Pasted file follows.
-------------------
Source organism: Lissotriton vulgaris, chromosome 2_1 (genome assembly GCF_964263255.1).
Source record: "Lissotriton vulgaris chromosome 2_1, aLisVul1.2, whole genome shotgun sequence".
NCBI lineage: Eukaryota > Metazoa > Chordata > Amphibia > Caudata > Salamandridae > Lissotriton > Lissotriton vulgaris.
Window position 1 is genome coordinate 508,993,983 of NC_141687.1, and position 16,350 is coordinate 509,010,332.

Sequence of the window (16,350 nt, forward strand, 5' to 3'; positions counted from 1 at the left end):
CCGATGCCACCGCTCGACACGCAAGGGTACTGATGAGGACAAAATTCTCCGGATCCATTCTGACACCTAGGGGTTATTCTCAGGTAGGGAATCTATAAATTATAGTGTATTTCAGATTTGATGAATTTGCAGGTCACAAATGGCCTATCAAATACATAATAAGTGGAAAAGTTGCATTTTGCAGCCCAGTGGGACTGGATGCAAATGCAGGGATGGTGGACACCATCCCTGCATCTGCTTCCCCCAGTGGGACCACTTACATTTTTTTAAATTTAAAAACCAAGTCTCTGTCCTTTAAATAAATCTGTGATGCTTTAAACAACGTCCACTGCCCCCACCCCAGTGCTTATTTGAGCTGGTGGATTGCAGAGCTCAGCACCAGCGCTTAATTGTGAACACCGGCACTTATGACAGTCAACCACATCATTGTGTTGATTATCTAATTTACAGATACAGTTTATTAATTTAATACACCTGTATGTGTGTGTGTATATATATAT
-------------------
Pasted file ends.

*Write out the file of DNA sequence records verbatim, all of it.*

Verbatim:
Source organism: Lissotriton vulgaris, chromosome 2_1 (genome assembly GCF_964263255.1).
Source record: "Lissotriton vulgaris chromosome 2_1, aLisVul1.2, whole genome shotgun sequence".
NCBI lineage: Eukaryota > Metazoa > Chordata > Amphibia > Caudata > Salamandridae > Lissotriton > Lissotriton vulgaris.
Window position 1 is genome coordinate 508,993,983 of NC_141687.1, and position 16,350 is coordinate 509,010,332.

Sequence of the window (16,350 nt, forward strand, 5' to 3'; positions counted from 1 at the left end):
CCGATGCCACCGCTCGACACGCAAGGGTACTGATGAGGACAAAATTCTCCGGATCCATTCTGACACCTAGGGGTTATTCTCAGGTAGGGAATCTATAAATTATAGTGTATTTCAGATTTGATGAATTTGCAGGTCACAAATGGCCTATCAAATACATAATAAGTGGAAAAGTTGCATTTTGCAGCCCAGTGGGACTGGATGCAAATGCAGGGATGGTGGACACCATCCCTGCATCTGCTTCCCCCAGTGGGACCACTTACATTTTTTTAAATTTAAAAACCAAGTCTCTGTCCTTTAAATAAATCTGTGATGCTTTAAACAACGTCCACTGCCCCCACCCCAGTGCTTATTTGAGCTGGTGGATTGCAGAGCTCAGCACCAGCGCTTAATTGTGAACACCGGCACTTATGACAGTCAACCACATCATTGTGTTGATTATCTAATTTACAGATACAGTTTATTAATTTAATACACCTGTATGTGTGTGTGTATATATATAT